However, the SLV is an option we have always toyed around with, but the seriousness of the water situation is the one drawback which keeps us very cautious and in the planning stages. If we're unable to make it work somewhere in Colorado, east it is most likely.

In many ways we do miss green, but also we love the aridity here, the sunny days and the dry air. It's always a give and take I suppose.
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Old Yesterday, 02:38 PM
 
11 posts, read 549 times
Reputation: 19
Quote:
Originally Posted by interloper1138 View Post
I can't speak to the certainty of being approved for domestic well permits, but plenty of people in the valley have goats and llamas and alpacas (even camels, believe it or not!). If you can augment your water situation for your animals with a domestic well then you should be in good shape provided your livestock don't use more than your well can provide. In your case, I'd get the well drilled first, then add livestock once you know what your well can support. Definitely don't buy the livestock before you know what your particular water situation will be, and always plan and account for droughts. Wells can and do run dry out here in drought years, even with the relatively high water table of the valley. Last year was particularly brutal. Not a given, but something to be prepared for.

What part of the valley are you looking at?
Thanks interloper. Yes, obviously before we purchased, we would make exactly sure of the water allowance and then do the well, septic, etc first before even relocating to the parcel. We are looking between Alamosa and Great Sand Dunes. We have experience running AirBnbs, so we are also looking into the prospect of having some sort of space for that as well.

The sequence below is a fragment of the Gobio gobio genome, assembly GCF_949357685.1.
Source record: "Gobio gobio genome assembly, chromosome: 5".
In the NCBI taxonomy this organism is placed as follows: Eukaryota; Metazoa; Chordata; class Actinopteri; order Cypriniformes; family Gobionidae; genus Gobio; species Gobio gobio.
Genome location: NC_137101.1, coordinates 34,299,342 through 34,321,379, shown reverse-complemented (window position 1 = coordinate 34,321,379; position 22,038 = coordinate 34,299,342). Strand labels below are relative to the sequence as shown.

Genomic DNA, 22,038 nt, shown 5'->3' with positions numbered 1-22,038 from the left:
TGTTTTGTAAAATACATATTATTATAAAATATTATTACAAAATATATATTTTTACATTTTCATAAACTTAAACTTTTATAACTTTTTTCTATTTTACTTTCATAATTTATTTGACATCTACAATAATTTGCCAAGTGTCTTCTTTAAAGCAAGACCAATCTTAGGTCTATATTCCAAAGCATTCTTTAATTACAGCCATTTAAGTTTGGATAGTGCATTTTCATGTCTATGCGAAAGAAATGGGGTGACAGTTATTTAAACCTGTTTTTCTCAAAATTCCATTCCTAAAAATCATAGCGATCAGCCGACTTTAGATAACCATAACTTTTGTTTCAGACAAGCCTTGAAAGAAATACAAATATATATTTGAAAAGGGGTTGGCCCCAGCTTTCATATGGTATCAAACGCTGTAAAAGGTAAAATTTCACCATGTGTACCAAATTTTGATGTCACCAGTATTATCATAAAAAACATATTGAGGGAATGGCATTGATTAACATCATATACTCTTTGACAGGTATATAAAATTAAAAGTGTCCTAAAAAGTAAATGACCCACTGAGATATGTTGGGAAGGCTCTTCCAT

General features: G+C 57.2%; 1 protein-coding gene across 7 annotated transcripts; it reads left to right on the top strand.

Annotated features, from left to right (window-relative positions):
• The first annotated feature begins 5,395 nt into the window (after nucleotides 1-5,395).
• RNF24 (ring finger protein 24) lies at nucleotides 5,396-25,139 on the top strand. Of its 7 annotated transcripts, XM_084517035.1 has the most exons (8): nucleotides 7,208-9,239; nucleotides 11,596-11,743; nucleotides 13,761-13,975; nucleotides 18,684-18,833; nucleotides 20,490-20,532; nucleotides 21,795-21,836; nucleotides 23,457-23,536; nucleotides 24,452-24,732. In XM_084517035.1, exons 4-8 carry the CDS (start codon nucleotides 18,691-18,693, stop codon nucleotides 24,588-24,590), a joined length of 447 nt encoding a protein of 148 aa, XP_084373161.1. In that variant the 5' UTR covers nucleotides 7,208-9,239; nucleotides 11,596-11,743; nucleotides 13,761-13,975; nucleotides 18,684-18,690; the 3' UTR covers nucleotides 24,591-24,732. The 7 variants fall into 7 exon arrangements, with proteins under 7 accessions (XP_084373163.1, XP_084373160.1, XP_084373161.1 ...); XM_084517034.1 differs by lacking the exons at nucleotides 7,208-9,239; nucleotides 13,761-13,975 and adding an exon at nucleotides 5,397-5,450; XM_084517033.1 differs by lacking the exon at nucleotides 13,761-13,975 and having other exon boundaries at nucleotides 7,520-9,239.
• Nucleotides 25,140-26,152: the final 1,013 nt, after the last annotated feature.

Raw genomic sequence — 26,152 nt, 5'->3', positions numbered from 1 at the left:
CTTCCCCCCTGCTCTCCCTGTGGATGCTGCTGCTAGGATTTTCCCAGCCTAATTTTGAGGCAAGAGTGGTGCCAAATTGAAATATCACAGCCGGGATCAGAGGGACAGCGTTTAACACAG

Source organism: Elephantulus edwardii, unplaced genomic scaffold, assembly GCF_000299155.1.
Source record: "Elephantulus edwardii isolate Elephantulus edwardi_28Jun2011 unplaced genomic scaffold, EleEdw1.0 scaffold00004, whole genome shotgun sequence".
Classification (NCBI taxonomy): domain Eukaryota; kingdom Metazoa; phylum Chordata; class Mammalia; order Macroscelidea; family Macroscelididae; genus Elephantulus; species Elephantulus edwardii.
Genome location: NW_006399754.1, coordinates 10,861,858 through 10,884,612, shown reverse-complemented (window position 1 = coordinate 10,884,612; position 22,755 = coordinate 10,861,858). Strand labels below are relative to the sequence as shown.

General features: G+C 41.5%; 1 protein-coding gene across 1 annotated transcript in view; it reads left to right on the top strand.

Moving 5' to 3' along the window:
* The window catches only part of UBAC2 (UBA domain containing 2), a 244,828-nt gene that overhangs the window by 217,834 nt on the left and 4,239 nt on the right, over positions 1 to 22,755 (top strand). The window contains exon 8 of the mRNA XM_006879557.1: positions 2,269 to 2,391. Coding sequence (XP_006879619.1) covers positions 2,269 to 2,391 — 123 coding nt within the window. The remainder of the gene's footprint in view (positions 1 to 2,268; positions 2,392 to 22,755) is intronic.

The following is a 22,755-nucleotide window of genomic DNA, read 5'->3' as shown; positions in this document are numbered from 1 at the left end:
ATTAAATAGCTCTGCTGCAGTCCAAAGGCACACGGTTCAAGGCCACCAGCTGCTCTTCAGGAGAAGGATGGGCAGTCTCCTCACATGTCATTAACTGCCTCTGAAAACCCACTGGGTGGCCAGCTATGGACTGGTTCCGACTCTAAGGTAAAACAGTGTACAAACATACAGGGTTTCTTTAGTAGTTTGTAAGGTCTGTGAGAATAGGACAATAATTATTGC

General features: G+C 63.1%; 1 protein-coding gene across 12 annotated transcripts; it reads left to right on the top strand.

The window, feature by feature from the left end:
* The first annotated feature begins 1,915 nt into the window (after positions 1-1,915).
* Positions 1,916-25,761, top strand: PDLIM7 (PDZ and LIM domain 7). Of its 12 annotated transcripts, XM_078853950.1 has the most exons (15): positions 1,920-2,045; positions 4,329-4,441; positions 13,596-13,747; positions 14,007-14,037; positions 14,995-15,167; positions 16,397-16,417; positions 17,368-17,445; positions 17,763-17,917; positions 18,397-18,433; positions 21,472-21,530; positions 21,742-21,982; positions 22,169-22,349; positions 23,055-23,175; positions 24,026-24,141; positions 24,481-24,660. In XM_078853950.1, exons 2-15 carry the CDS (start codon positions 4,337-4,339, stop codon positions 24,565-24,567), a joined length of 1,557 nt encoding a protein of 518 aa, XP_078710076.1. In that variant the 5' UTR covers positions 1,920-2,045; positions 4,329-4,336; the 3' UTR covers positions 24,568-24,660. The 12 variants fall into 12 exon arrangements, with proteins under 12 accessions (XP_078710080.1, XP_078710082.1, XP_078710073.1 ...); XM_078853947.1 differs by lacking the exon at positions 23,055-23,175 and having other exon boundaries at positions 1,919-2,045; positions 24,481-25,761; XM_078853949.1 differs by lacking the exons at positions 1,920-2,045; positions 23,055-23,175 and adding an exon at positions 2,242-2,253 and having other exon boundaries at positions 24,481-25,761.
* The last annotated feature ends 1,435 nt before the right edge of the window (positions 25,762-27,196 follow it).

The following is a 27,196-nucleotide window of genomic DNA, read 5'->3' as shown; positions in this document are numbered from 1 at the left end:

Quote:
Originally Posted by Hyperviktor View Post
Why do want people grow stuff in a desert ? Why not just live there and enjoy the area as is ?
You realize most of the West is arid and semi-arid right? Many people who live here want to be able to grow a bit of veg and have a few chickens, just as many people everywhere. From your posts, it seems you've not been to the area. Would you prefer all Coloradans submit to people like you who want to build their second homes and come in a few months a year with a hot tub in the desert?
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Old Yesterday, 02:42 PM
 
108 posts, read 152,213 times
Reputation: 254
Quote:
Originally Posted by Hyperviktor View Post
Why do want people grow stuff in a desert ? Why not just live there and enjoy the area as is ?
Most people have to make a living and the San Luis Valley's primary industries are agriculture and ranching. Some of the best potatoes you'll ever have in your life are grown near Center. Barley grown here goes many places, including Coors Brewing. The first non-indigenous people to settle in Colorado lived in the San Luis Valley and were primarily sheepherders and farmers that came up from what is now Northern New Mexico.

Homesteading, agriculture, and ranching in the SLV are ways of life that date back centuries.